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Measuring the Achievment Gap

Posted: Fri Dec 23, 2011 5:26 pm
by andrewgessman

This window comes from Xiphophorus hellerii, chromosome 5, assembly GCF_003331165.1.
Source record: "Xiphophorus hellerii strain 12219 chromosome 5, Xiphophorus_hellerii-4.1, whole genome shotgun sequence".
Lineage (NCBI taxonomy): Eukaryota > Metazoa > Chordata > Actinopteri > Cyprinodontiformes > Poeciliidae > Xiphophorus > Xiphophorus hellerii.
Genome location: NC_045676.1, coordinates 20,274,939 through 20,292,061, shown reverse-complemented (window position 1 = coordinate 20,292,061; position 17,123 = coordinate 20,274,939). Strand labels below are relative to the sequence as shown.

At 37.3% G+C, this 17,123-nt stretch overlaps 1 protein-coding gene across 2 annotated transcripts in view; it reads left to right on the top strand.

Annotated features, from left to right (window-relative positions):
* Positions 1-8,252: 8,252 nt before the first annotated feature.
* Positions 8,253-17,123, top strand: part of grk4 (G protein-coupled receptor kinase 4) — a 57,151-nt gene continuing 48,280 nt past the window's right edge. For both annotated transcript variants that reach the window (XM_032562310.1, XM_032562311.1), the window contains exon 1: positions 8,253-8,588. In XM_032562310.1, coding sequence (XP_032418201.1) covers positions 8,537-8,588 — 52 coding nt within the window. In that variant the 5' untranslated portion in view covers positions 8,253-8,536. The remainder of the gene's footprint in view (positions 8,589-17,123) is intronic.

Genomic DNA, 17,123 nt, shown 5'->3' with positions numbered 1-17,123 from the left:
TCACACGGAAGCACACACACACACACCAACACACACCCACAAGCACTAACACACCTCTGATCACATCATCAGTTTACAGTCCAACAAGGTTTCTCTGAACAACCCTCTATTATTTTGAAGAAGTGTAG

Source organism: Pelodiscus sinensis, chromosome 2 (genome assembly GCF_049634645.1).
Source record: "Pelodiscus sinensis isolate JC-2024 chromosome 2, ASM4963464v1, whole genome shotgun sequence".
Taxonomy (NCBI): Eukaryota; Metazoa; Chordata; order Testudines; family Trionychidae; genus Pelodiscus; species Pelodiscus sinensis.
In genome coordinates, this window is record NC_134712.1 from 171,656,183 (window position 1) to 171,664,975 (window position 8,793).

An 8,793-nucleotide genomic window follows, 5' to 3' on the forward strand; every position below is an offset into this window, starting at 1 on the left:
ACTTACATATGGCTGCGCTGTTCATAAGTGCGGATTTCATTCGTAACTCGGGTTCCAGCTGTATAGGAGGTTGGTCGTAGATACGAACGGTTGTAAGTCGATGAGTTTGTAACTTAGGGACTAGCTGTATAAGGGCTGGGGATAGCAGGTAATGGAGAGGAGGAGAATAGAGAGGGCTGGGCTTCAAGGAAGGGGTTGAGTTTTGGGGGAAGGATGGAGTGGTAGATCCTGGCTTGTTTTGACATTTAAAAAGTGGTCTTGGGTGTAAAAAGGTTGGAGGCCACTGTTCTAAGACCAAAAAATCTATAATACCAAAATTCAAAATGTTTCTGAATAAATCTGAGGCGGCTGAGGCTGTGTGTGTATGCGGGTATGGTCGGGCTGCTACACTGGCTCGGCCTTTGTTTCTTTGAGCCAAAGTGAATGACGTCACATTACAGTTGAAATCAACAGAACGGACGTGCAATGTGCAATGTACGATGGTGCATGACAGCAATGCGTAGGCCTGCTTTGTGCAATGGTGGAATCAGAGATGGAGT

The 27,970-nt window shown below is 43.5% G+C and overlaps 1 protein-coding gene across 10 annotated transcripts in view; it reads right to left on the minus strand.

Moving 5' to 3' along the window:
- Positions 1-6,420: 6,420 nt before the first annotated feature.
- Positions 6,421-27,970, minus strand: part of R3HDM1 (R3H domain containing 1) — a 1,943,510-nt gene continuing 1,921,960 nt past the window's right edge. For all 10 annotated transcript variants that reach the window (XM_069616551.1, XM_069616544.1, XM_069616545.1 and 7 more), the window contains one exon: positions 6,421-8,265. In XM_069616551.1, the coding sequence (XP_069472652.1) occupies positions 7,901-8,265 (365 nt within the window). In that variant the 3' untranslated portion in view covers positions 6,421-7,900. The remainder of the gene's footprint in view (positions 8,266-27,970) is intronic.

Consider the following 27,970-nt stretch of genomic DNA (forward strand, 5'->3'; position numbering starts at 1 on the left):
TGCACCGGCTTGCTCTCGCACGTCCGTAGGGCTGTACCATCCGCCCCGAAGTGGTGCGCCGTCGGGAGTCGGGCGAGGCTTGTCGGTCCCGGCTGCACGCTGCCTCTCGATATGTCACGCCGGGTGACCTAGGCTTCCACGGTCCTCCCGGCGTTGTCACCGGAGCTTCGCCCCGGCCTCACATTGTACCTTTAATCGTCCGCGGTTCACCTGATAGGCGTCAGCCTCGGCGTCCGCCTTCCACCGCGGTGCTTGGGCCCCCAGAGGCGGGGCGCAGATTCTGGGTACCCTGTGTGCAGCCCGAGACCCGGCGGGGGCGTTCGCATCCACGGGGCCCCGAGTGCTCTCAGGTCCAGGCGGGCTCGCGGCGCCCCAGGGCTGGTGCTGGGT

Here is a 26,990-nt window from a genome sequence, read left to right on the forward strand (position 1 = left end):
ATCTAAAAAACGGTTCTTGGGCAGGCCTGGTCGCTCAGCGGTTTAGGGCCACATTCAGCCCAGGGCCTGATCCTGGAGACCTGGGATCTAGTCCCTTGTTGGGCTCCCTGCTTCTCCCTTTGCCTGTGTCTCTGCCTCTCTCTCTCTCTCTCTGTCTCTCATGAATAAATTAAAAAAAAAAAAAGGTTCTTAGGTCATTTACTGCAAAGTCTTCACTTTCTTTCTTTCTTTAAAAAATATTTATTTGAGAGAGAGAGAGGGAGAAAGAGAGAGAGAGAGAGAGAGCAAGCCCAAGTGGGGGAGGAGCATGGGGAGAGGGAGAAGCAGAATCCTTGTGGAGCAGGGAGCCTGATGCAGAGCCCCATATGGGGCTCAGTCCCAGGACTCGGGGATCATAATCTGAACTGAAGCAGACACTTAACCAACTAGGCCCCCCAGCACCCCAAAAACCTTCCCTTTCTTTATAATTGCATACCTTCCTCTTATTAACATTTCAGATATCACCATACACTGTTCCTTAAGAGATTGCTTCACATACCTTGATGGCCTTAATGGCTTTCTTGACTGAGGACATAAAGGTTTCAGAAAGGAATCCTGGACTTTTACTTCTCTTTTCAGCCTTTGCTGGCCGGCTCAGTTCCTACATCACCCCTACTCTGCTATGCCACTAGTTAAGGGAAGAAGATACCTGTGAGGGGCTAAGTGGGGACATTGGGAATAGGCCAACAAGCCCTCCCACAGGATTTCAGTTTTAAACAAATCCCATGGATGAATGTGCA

Analyzing the achievement gap through the lens of actual data studies reveals a great deal about how complex the issue is. A compelling example is the case of how widely the achievement gap (across all subjects) changes between the fourth and eighth grades. What explains this? Is it related to cognitive development that occurs in these years? Or can it be more easily explained by the increasingly difficult work/studies children do as each grade progresses? I think with ESL, the achievement gap widens as you go up in the grades because in later grades there is more difficult material (Social Studies, study of English literature) that is more language-based than say, mathematics.